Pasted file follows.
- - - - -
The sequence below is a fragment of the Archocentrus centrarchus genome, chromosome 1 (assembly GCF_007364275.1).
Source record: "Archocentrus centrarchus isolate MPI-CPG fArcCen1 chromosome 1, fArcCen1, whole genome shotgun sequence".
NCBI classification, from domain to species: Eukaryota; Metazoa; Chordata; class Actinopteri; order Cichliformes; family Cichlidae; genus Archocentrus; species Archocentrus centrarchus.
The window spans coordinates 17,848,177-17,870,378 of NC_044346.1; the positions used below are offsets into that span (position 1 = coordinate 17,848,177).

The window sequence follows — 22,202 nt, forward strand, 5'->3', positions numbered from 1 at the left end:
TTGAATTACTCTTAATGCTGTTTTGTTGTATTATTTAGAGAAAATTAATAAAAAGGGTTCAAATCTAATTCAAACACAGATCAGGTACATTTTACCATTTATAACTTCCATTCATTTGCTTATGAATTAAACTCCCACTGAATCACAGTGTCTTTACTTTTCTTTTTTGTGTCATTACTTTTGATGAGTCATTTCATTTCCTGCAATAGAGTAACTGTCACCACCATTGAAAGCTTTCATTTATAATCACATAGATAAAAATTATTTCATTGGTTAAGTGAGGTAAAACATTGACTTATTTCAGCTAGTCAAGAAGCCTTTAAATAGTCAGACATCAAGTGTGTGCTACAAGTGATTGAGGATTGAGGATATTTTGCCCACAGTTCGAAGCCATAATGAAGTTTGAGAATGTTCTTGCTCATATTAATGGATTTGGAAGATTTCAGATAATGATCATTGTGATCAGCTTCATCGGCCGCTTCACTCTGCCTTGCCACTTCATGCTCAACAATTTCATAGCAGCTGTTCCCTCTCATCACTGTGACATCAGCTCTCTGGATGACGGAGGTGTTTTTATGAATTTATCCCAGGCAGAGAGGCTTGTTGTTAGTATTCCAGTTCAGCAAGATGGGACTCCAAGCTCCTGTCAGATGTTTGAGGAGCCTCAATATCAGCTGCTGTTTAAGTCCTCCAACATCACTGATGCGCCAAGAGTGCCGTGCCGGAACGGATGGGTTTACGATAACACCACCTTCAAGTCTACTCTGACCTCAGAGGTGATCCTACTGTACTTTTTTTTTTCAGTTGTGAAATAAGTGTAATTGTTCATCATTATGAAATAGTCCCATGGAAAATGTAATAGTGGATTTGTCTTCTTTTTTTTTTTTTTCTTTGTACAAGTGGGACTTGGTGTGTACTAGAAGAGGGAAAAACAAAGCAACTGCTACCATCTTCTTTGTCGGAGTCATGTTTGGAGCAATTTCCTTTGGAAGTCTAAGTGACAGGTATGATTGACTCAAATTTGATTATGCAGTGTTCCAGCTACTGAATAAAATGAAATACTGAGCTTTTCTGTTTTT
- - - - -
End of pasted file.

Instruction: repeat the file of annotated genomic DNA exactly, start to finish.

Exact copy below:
The sequence below is a fragment of the Archocentrus centrarchus genome, chromosome 1 (assembly GCF_007364275.1).
Source record: "Archocentrus centrarchus isolate MPI-CPG fArcCen1 chromosome 1, fArcCen1, whole genome shotgun sequence".
NCBI classification, from domain to species: Eukaryota; Metazoa; Chordata; class Actinopteri; order Cichliformes; family Cichlidae; genus Archocentrus; species Archocentrus centrarchus.
The window spans coordinates 17,848,177-17,870,378 of NC_044346.1; the positions used below are offsets into that span (position 1 = coordinate 17,848,177).

The window sequence follows — 22,202 nt, forward strand, 5'->3', positions numbered from 1 at the left end:
TTGAATTACTCTTAATGCTGTTTTGTTGTATTATTTAGAGAAAATTAATAAAAAGGGTTCAAATCTAATTCAAACACAGATCAGGTACATTTTACCATTTATAACTTCCATTCATTTGCTTATGAATTAAACTCCCACTGAATCACAGTGTCTTTACTTTTCTTTTTTGTGTCATTACTTTTGATGAGTCATTTCATTTCCTGCAATAGAGTAACTGTCACCACCATTGAAAGCTTTCATTTATAATCACATAGATAAAAATTATTTCATTGGTTAAGTGAGGTAAAACATTGACTTATTTCAGCTAGTCAAGAAGCCTTTAAATAGTCAGACATCAAGTGTGTGCTACAAGTGATTGAGGATTGAGGATATTTTGCCCACAGTTCGAAGCCATAATGAAGTTTGAGAATGTTCTTGCTCATATTAATGGATTTGGAAGATTTCAGATAATGATCATTGTGATCAGCTTCATCGGCCGCTTCACTCTGCCTTGCCACTTCATGCTCAACAATTTCATAGCAGCTGTTCCCTCTCATCACTGTGACATCAGCTCTCTGGATGACGGAGGTGTTTTTATGAATTTATCCCAGGCAGAGAGGCTTGTTGTTAGTATTCCAGTTCAGCAAGATGGGACTCCAAGCTCCTGTCAGATGTTTGAGGAGCCTCAATATCAGCTGCTGTTTAAGTCCTCCAACATCACTGATGCGCCAAGAGTGCCGTGCCGGAACGGATGGGTTTACGATAACACCACCTTCAAGTCTACTCTGACCTCAGAGGTGATCCTACTGTACTTTTTTTTTTCAGTTGTGAAATAAGTGTAATTGTTCATCATTATGAAATAGTCCCATGGAAAATGTAATAGTGGATTTGTCTTCTTTTTTTTTTTTTTCTTTGTACAAGTGGGACTTGGTGTGTACTAGAAGAGGGAAAAACAAAGCAACTGCTACCATCTTCTTTGTCGGAGTCATGTTTGGAGCAATTTCCTTTGGAAGTCTAAGTGACAGGTATGATTGACTCAAATTTGATTATGCAGTGTTCCAGCTACTGAATAAAATGAAATACTGAGCTTTTCTGTTTTT